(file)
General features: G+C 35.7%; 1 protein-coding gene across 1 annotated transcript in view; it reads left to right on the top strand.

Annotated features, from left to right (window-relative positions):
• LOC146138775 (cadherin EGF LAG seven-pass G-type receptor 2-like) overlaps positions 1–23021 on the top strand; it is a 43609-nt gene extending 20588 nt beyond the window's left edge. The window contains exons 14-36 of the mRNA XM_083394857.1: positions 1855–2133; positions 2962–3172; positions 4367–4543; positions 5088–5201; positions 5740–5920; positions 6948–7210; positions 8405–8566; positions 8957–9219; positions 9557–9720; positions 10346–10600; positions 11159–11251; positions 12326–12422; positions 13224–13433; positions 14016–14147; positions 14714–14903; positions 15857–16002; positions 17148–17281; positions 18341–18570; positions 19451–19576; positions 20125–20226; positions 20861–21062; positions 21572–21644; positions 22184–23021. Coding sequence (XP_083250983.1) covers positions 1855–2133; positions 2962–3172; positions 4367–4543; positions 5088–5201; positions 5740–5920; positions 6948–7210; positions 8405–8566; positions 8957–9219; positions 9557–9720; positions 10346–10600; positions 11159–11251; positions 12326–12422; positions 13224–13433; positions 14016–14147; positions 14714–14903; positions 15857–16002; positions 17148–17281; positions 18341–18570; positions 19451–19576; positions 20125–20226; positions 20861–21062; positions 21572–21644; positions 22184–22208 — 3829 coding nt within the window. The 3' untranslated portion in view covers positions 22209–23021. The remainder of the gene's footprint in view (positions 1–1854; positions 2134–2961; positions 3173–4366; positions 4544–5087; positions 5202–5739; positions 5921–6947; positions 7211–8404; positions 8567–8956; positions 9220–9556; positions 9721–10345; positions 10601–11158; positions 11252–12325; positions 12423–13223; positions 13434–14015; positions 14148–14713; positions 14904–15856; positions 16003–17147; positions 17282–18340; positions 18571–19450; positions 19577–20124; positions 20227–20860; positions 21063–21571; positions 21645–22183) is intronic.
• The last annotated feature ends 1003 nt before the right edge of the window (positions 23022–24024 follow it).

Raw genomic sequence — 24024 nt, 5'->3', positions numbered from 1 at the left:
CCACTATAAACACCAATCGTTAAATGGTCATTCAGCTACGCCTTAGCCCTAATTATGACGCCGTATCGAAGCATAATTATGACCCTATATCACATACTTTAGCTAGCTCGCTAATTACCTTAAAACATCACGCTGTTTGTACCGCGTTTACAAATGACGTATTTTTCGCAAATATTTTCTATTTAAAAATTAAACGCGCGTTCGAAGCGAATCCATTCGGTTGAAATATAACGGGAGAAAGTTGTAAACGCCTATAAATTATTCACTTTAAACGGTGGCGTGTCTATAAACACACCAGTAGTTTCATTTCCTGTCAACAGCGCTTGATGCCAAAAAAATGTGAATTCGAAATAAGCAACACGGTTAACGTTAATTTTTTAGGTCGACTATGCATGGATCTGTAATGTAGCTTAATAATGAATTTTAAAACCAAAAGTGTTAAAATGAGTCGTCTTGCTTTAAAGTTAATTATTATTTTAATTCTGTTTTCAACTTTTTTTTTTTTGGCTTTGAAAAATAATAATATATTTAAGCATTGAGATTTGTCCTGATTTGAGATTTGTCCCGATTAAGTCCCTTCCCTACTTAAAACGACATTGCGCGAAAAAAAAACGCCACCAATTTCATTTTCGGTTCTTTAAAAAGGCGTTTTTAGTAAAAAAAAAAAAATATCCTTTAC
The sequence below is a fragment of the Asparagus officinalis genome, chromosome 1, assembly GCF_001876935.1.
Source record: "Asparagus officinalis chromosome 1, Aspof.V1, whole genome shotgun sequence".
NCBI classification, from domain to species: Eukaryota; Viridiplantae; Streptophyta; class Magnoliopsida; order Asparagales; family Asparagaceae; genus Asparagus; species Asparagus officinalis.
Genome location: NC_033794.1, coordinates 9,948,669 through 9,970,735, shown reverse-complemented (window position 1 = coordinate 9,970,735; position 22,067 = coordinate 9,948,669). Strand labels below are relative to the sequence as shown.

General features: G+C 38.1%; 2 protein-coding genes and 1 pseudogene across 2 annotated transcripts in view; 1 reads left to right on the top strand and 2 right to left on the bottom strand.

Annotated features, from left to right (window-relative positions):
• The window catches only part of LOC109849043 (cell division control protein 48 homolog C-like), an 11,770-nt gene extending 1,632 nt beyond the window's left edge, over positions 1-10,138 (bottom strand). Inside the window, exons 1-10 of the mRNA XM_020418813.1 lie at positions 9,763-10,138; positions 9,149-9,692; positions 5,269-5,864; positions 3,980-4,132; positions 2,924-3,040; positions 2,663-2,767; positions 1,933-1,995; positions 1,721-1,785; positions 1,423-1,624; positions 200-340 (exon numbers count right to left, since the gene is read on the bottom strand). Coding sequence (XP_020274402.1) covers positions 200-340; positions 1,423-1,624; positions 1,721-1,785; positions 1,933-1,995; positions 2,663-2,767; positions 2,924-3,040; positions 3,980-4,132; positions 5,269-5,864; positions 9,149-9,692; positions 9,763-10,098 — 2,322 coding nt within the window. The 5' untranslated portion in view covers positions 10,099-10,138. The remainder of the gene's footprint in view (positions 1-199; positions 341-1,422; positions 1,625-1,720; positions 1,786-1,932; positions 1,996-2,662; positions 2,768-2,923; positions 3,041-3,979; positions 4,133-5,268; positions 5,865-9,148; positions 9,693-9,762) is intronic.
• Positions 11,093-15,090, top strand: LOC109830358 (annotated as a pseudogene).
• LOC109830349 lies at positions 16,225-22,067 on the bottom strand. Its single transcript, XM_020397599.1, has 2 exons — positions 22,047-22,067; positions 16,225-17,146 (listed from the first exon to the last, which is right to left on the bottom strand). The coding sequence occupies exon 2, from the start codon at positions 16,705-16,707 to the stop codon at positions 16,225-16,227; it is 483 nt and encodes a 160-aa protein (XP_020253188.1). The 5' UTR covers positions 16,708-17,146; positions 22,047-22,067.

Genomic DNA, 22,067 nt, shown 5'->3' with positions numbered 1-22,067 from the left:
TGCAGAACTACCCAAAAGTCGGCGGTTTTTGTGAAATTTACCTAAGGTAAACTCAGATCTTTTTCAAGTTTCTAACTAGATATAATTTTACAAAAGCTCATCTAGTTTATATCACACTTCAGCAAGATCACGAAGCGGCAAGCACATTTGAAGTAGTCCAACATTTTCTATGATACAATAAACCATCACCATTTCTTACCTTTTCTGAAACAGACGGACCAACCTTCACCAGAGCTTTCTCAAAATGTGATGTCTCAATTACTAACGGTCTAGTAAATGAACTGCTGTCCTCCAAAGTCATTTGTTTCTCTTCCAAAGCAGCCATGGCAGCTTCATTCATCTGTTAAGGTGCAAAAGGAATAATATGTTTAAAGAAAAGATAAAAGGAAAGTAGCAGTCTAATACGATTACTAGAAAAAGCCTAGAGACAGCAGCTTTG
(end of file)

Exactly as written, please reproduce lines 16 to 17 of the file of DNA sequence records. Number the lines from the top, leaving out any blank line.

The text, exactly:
Genomic DNA, 22,067 nt, shown 5'->3' with positions numbered 1-22,067 from the left:
TGCAGAACTACCCAAAAGTCGGCGGTTTTTGTGAAATTTACCTAAGGTAAACTCAGATCTTTTTCAAGTTTCTAACTAGATATAATTTTACAAAAGCTCATCTAGTTTATATCACACTTCAGCAAGATCACGAAGCGGCAAGCACATTTGAAGTAGTCCAACATTTTCTATGATACAATAAACCATCACCATTTCTTACCTTTTCTGAAACAGACGGACCAACCTTCACCAGAGCTTTCTCAAAATGTGATGTCTCAATTACTAACGGTCTAGTAAATGAACTGCTGTCCTCCAAAGTCATTTGTTTCTCTTCCAAAGCAGCCATGGCAGCTTCATTCATCTGTTAAGGTGCAAAAGGAATAATATGTTTAAAGAAAAGATAAAAGGAAAGTAGCAGTCTAATACGATTACTAGAAAAAGCCTAGAGACAGCAGCTTTG